The reopening: Mach 2
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    The reopening: Mach 2

    21 October 2021

    There are tailwinds supporting equal weight investing as we sail into 2022, including the reopening of the economy. As the Australian economy emerges from the 2021 lockdowns, we expect a similar experience to the emergence from the 2020 lockdowns. Growth is likely to come from companies that are nimble and can pivot to the new normal.

    Just prior to Christmas last year, the cogs in the Australian economy were starting to gather momentum and this period coincided with equity markets returns in which value as a style, outperformed growth. For example, energy (as represented by the S&P/ASX 200 Energy Index) shot up 28.45% in November 2020. Both academic and empirical research demonstrates equal weighting’s value tilt.

    Australia reopens (again)
    The Australian share market faces a tricky period as the Australian economy emerges, for a second time, from COVID-19 induced lock-downs. The best performing stocks will be those that can maintain and grow earnings. Some companies will enjoy robust earnings, but some will be overexposed to slower earnings growth. If we look at the attempted reopening in 2020, we think value stocks may stage a comeback into the end of the year.

    Chart 1: S&P/ASX Sector returns in 2020 and during the November 2020 reopening

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    Source: FactSet. Energy is S&P/ASX 200 Energy Index, Financials is S&P/ASX 200 Financials Index, Communications is S&P/ASX 200 Telecommunications Index, Real Estate is S&P/ASX 200 AREIT Index, Industrials is S&P/ASX 200 Industrials Index, Information Technology is S&P/ASX 200 Information Technology Index, Consumer discretionary is S&P/ASX 200 Consumer Discretionary Index, Materials is S&P/ASX 200 Materials Index, Information Technology is S&P/ASX 200 Information Technology Index, Health care is S&P/ASX200 Heath care Index, Utilities is S&P/ASX 200 Utilities Index, Consumer Staples is S&P/ASX 200 Consumer Staples Index. Past performance is not a reliable indicator of future performance.

    You can see in the above that for the first 11 months of 2020, energy was the worst performing sector, but when the economy reopened, it staged a remarkable rally. The same is true of industrials, financials and real estate. Conversely, growth sectors such as consumer discretionary were laggards in November 2020 despite being among the best performers that year.

    You can see in the chart below ‘value’ sectors have generally underperformed and some growth sectors such as consumer discretionary outperformed as much of the country was forced into lockdown once more. Some laggards could bounce back as the economy reopens just as it did last time. For Australian equity investors, we believe a core strategy should be allocated across all the parts that make up the economy, in a reflation rotation scenario this would include cyclicals such as energy and materials.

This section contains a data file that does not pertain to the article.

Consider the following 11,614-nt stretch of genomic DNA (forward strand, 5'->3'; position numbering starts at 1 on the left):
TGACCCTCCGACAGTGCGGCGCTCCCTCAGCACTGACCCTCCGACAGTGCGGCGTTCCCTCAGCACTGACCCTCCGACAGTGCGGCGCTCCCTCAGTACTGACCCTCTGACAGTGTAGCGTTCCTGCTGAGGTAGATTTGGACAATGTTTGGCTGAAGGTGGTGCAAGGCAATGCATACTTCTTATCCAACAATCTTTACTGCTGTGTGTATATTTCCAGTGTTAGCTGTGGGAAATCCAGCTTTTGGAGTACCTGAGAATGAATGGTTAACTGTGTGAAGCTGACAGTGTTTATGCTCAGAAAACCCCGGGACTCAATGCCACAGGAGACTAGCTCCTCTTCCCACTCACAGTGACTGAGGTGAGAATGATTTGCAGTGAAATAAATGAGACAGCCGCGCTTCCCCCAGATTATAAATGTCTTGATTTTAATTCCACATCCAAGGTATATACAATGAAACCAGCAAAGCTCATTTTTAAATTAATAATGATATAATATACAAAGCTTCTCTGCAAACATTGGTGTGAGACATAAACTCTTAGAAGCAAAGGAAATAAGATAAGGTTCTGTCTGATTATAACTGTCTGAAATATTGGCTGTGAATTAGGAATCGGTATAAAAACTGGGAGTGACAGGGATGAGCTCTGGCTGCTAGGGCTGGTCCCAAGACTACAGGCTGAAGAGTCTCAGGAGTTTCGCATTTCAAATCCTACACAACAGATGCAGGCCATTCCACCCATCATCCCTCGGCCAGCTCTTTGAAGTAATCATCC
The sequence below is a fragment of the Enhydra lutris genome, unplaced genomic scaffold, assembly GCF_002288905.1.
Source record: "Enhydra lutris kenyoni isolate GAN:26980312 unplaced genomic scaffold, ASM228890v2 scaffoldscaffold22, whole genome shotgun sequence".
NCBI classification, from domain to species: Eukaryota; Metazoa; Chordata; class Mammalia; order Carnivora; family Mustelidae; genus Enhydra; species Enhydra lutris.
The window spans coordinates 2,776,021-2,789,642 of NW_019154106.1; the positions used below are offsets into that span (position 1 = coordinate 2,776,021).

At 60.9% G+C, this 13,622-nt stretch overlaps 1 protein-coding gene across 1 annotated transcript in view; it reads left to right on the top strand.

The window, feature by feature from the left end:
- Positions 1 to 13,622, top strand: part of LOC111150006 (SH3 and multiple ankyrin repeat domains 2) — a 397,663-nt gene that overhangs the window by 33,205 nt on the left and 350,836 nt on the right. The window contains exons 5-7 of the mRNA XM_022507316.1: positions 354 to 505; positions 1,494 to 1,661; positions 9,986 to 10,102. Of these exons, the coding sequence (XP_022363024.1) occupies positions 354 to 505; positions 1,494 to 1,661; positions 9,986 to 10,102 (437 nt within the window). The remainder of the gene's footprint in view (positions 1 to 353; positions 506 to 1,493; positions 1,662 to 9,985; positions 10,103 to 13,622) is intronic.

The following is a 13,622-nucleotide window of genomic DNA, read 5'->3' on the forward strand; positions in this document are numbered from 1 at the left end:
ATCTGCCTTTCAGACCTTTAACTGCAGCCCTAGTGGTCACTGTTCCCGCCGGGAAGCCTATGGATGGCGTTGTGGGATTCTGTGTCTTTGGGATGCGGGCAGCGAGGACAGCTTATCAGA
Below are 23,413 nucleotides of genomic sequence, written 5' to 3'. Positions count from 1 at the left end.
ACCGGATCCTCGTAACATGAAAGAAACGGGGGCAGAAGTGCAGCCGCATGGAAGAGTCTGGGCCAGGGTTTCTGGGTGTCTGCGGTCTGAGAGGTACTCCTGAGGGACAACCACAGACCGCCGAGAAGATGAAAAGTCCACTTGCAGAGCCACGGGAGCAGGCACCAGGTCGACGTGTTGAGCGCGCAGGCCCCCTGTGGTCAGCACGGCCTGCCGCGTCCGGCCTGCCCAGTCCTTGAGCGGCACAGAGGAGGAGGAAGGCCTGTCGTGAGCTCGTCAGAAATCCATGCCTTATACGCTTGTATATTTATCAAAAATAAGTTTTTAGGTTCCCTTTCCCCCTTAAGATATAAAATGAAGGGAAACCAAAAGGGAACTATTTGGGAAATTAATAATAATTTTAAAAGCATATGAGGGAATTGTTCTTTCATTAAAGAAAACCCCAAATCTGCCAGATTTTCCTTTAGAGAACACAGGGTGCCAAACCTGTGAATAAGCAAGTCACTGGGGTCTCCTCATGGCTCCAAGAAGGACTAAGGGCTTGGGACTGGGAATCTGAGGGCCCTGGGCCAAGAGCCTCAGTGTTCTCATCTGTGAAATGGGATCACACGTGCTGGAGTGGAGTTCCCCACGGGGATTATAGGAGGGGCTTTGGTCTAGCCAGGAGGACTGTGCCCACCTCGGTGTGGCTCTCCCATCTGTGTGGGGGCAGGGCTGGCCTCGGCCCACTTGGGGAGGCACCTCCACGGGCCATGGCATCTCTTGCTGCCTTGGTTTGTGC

Chart 2: S&P/ASX Sector returns so far in 2021

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    Source: FactSet to 30 September 2021. Energy is S&P/ASX 200 Energy Index, Financials is S&P/ASX 200 Financials Index, Communications is S&P/ASX 200 Telecommunications Index, Real Estate is S&P/ASX 200 A-REIT Index, Industrials is S&P/ASX 200 Industrials Index, Information Technology is S&P/ASX 200 Information Technology Index, Consumer discretionary is S&P/ASX 200 Consumer Discretionary Index, Materials is S&P/ASX 200 Materials Index, Information Technology is S&P/ASX 200 Information Technology Index, Health care is S&P/ASX200 Heath care Index, Utilities is S&P/ASX 200 Utilities Index, Consumer Staples is S&P/ASX 200 Consumer Staples Index. Past performance is not a reliable indicator of future performance.

    Remember too that the COVID-19 shut downs have forced the Australian Government and the RBA to undertake unprecedented levels of stimulus that has contributed to strong equity returns over the past 18 months. With this in mind, we think mergers and acquisitions (M&A) will likely be part of the recovery process in equities given the low interest rate environment. In the past M&A activity has traditionally benefited the large-, mid- and smaller- caps, not the mega caps, as these prospective takeover targets typically have more room from growth. Additionally these companies are more nimble and able to adapt more quickly to changing conditions.

    An equal weight Australian equities strategy is well positioned to take advantage of the above. It has better diversification, with greater exposure to more sectors on the ASX, which is dominated by financials and it has more large- and mid-caps.

    Discover the Australian Equal Weight ETF (ASX code: MVW).

    VanEck Investments Limited ACN 146 596 116 AFSL 416755 (‘VanEck’) is the responsible entity and issuer of units in the VanEck Australian Equal Weight ETF (MVW). This is general advice only, not personal financial advice. It does not take into account any person’s individual objectives, financial situation or needs. Read the PDS and speak with a financial adviser to determine if the fund is appropriate for your circumstances. The PDS is available here. The Target Market Determination is available here.

    An investment in MVW carries risks associated with: financial markets generally, individual company management, industry sectors, stock and sector concentration, fund operations and tracking an index. See the PDS for details. No member of the VanEck group of companies guarantees the repayment of capital, the payment of income, performance, or any particular rate of return from any fund.